it’s all fun and games as london fashion week gets under way
As the spring/summer 16 women's shows made it to London, designers from Gareth Pugh to J.W. Anderson questioned the consequences of fun.
If the avant-garde reputation of London's fashion scene was ever put to the test, it was the season its epicenter became a parking garage in Soho. Fashion week's former home was Somerset House (a royal residence, at least on paper) and before that the Natural History Museum (that small Victorian masterpiece), and there was something quite brilliant about witnessing the first collections of Gareth Pugh in a tent outside the latter ten years ago: his trash bag creations backed up by youth-generated hype so thick you could cut it with a knife. The contrast between that imperial building and those DYI collections embodied the irreverent but cultured British fashion spirit, which paved the way for London Fashion Week as we know it today. So you could understand that Gareth Pugh approached his new stage at the Brewer Street Car Park with a certain irony. His show notes highlighted Soho's "high-speed gentrification" as a "setting for a showdown between creativity and commerce: a battle royal between the drag queens and the developers".
Pugh himself has lived in Dalston for years, an area that's currently experiencing the early stages of that same process. Backstage he said he's being kicked out of his studio building, because "they want to redevelop it." And so, his show let the drag queens claim Soho back from the tourists and nouveau riche member's club subscribers in a trademark Gareth Pugh fetish ball of what he called "discos, drag queens and poppers", some covered - like the runway itself - in armor made of real pennies, a kind of dismal memento mori in the midst of all the fun. It was, you could muse, the storm before the calm: a demolition party of sorts, like when people wreck their houses for fun before tearing them down. (Rumor has it Brewer Street Car Park itself is set to become a shopping mall in the very near future, so perhaps it was only appropriate.) The message behind the madness: "It's kind of like a carnival that rolls into town, and it's very fantasy and that's what fashion should be about," Pugh said.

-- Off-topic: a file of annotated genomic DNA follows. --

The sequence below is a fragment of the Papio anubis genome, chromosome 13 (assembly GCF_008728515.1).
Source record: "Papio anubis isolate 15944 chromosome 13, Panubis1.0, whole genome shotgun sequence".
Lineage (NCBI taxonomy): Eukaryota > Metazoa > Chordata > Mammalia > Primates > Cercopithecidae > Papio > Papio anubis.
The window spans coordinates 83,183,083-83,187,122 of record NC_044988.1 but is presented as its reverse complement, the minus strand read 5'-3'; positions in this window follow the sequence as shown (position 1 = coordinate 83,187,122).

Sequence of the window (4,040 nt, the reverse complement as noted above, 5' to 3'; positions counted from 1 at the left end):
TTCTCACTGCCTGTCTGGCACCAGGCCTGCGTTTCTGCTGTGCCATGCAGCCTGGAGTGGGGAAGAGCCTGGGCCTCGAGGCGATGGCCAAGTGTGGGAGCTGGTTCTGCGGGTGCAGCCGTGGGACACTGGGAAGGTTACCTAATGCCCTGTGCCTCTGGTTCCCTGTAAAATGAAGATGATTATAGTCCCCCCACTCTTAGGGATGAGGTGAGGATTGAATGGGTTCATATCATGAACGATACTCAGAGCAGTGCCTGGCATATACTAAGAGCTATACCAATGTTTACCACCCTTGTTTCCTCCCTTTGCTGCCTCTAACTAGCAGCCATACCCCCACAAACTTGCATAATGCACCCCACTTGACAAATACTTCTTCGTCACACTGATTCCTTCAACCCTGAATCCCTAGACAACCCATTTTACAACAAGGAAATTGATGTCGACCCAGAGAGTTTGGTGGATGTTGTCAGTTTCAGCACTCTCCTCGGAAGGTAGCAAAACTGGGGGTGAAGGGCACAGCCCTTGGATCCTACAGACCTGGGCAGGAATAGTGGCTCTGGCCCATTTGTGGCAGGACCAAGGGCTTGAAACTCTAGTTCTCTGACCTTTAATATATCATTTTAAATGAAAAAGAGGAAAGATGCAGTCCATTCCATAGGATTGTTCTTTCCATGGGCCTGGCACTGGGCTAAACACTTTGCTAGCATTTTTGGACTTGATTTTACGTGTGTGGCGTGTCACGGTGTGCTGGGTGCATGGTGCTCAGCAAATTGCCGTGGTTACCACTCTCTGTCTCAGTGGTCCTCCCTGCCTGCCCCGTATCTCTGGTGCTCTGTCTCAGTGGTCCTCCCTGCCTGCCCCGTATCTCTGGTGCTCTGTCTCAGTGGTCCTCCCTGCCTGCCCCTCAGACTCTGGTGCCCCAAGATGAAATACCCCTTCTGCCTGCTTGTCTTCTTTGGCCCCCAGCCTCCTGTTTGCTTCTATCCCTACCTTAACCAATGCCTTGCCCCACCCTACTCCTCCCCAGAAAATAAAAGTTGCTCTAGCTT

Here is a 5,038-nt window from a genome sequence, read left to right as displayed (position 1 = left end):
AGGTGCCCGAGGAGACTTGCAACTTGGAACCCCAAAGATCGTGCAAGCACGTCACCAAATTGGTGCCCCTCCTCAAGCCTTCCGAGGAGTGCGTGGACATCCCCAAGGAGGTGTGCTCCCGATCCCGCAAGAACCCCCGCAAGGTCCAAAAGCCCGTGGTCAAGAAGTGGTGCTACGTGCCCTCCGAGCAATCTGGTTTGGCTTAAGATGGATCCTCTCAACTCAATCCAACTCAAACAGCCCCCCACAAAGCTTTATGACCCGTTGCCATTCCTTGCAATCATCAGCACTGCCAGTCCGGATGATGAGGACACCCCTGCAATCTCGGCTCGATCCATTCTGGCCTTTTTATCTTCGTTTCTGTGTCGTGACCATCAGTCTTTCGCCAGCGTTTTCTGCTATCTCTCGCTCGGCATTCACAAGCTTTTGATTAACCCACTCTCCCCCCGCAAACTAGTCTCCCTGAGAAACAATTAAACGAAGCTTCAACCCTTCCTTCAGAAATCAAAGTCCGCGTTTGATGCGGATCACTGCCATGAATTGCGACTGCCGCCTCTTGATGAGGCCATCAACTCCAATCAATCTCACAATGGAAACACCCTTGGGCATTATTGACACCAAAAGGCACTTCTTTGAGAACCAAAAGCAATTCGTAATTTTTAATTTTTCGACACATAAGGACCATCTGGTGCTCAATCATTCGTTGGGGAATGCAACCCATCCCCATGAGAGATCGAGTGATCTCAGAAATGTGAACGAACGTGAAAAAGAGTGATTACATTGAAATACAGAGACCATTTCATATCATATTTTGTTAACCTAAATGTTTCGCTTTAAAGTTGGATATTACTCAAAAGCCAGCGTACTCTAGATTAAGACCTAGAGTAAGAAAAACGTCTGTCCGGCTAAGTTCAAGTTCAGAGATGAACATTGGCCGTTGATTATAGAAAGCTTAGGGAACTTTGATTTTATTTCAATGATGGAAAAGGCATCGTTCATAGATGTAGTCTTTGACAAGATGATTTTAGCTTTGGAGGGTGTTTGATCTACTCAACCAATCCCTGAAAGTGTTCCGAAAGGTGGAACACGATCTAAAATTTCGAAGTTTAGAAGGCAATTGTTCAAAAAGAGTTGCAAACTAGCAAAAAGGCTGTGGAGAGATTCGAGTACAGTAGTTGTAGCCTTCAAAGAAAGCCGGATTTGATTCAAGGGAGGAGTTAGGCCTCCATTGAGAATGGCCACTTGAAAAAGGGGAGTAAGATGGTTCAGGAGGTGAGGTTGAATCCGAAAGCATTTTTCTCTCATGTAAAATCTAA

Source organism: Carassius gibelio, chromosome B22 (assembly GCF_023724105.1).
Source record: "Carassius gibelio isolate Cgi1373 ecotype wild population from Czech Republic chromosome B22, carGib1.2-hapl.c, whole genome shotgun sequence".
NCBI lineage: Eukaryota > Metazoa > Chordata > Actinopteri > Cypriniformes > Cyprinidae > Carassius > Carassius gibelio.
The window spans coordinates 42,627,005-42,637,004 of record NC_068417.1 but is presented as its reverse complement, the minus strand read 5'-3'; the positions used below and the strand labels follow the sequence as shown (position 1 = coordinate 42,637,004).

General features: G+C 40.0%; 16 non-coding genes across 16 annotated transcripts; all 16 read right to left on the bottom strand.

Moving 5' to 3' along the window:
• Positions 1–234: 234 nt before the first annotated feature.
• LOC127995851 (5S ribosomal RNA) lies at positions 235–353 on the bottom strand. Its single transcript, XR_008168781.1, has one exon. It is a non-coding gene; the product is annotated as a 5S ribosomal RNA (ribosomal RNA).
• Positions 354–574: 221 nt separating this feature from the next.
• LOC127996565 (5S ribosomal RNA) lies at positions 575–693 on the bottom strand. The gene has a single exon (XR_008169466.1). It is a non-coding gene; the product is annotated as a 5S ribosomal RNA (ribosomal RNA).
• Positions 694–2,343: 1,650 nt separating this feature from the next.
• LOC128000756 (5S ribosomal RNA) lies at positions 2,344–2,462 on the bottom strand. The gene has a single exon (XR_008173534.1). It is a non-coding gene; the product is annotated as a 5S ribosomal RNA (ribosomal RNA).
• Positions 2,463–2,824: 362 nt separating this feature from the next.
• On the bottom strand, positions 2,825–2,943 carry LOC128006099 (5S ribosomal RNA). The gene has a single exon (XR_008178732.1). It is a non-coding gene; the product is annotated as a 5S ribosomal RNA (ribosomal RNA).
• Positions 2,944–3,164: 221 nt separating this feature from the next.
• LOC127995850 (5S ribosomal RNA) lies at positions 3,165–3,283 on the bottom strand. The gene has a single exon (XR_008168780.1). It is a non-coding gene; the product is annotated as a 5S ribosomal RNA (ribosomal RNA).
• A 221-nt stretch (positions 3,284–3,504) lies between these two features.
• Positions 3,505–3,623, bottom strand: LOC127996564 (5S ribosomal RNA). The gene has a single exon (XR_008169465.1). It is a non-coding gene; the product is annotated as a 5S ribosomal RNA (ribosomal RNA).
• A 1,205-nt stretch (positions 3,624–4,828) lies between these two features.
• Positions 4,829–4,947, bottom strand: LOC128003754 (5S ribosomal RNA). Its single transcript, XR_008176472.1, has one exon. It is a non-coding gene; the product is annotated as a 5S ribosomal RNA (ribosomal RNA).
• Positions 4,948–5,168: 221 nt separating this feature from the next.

Fun. It's something Anthony Vaccarello does with a passion, but after his Versus show on Saturday night he made no secret of the fact that fun, much like one of his other trademarks, sells. "Versus has to be fun, not pretentious. It's clothes. At the end of the day, it's selling tomorrow so I want people to understand that it's a product, but a fun product," he said. The collection, which went on sale online just hours after the 9:30pm show -- fast fashion style -- was Vaccarello on top fanboy form. It was all appropriately dark for the somewhat stripped-down rock 'n' roll vibe he's created at the Versace diffusion line, but there were big hints to the Versace he grew up with. "I think I made a copy of it, like a Versace Medusa dress that Erin O'Connor wore in the 90s. Guilty pleasure," he quipped. The Los Angeles trip, which inspired Vaccarello's eponymous fall/winter 15 Americana collection made a guest appearance here, too, in the shape of palm tree prints you didn't really see coming in a Vaccarello production. But they too were dark, and an homage to the archives. "Istante pineapple prints," he said, referring to Versace's old diffusion line, and backstage everyone from the 80s swooned.
There's no way that Jonathan Anderson's over-dimensional puff sleeves at J.W. Anderson weren't meant to be fun, and the references they inspired among the show-goers certainly contributed to it: from Pat Butcher to those polygamist prairie women in Utah. Reading way too much into it, the communal dress element in that last reference was interesting in the day's big picture of the tension between avant-garde and commercial, mainly because both - at the end of the day - are adopted so heavily by the trend cultures of each of those poles that they become communal dressing. The typically brilliant Michel Gaubert soundtrack had Fran Leibovitz talking about Andy Warhol talking about fame, and the cheekily mainstream inclusion of Justin Bieber and Rihanna hits more than hinted at a comment about mainstream culture on Anderson's part, as if the, for him, far less complicated references than normally used in this collection - a Keith Haring print amongst them - were his way of saying, "if it's got to be commercially viable, let them eat cake; let it be fun."
At Sibling, the backside to all the fun - leopard prints and colors taken from Sobranie cocktail cigarettes - wasn't the fear of the gentrification of avant-garde or mainstream taking over the world, but something entirely more personal. The death only last month of the amazing Joe Bates, one of the label's three designers and husband of Sid Bryan, made the show an emotional rollercoaster. Cozette McCreery and Sid Bryan, however, remained faithful to the optimistic spirit of Sibling proving that fun is a state of mind.
Text Anders Christian Madsen
Photography Jason Lloyd Evans